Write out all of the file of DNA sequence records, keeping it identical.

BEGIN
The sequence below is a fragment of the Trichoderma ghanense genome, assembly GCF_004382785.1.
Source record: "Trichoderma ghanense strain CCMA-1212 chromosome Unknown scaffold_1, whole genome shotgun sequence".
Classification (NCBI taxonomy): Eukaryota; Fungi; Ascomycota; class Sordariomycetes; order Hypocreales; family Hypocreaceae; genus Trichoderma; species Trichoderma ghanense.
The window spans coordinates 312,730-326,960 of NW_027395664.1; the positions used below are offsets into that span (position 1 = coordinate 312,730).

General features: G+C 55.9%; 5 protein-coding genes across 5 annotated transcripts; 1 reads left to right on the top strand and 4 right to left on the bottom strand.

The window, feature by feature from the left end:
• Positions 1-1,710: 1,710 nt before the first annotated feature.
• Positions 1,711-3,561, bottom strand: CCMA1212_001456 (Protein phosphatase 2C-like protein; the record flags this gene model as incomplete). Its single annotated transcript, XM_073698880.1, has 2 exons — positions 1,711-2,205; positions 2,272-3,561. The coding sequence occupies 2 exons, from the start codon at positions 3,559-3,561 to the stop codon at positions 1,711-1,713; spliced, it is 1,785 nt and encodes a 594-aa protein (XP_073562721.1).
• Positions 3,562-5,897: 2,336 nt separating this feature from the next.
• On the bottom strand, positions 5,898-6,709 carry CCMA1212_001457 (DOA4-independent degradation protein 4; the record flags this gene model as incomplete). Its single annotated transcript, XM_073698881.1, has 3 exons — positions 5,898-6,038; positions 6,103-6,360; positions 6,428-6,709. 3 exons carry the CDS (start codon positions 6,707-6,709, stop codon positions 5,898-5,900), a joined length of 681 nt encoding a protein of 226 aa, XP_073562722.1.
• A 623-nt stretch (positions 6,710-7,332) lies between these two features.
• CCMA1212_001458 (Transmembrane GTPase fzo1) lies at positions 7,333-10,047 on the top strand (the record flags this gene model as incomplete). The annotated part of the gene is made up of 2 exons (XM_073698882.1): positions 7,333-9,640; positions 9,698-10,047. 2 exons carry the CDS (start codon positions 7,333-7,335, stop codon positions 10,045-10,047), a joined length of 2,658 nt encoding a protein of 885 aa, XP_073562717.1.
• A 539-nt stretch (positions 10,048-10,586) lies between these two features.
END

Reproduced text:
The sequence below is a fragment of the Trichoderma ghanense genome, assembly GCF_004382785.1.
Source record: "Trichoderma ghanense strain CCMA-1212 chromosome Unknown scaffold_1, whole genome shotgun sequence".
Classification (NCBI taxonomy): Eukaryota; Fungi; Ascomycota; class Sordariomycetes; order Hypocreales; family Hypocreaceae; genus Trichoderma; species Trichoderma ghanense.
The window spans coordinates 312,730-326,960 of NW_027395664.1; the positions used below are offsets into that span (position 1 = coordinate 312,730).

General features: G+C 55.9%; 5 protein-coding genes across 5 annotated transcripts; 1 reads left to right on the top strand and 4 right to left on the bottom strand.

The window, feature by feature from the left end:
• Positions 1-1,710: 1,710 nt before the first annotated feature.
• Positions 1,711-3,561, bottom strand: CCMA1212_001456 (Protein phosphatase 2C-like protein; the record flags this gene model as incomplete). Its single annotated transcript, XM_073698880.1, has 2 exons — positions 1,711-2,205; positions 2,272-3,561. The coding sequence occupies 2 exons, from the start codon at positions 3,559-3,561 to the stop codon at positions 1,711-1,713; spliced, it is 1,785 nt and encodes a 594-aa protein (XP_073562721.1).
• Positions 3,562-5,897: 2,336 nt separating this feature from the next.
• On the bottom strand, positions 5,898-6,709 carry CCMA1212_001457 (DOA4-independent degradation protein 4; the record flags this gene model as incomplete). Its single annotated transcript, XM_073698881.1, has 3 exons — positions 5,898-6,038; positions 6,103-6,360; positions 6,428-6,709. 3 exons carry the CDS (start codon positions 6,707-6,709, stop codon positions 5,898-5,900), a joined length of 681 nt encoding a protein of 226 aa, XP_073562722.1.
• A 623-nt stretch (positions 6,710-7,332) lies between these two features.
• CCMA1212_001458 (Transmembrane GTPase fzo1) lies at positions 7,333-10,047 on the top strand (the record flags this gene model as incomplete). The annotated part of the gene is made up of 2 exons (XM_073698882.1): positions 7,333-9,640; positions 9,698-10,047. 2 exons carry the CDS (start codon positions 7,333-7,335, stop codon positions 10,045-10,047), a joined length of 2,658 nt encoding a protein of 885 aa, XP_073562717.1.
• A 539-nt stretch (positions 10,048-10,586) lies between these two features.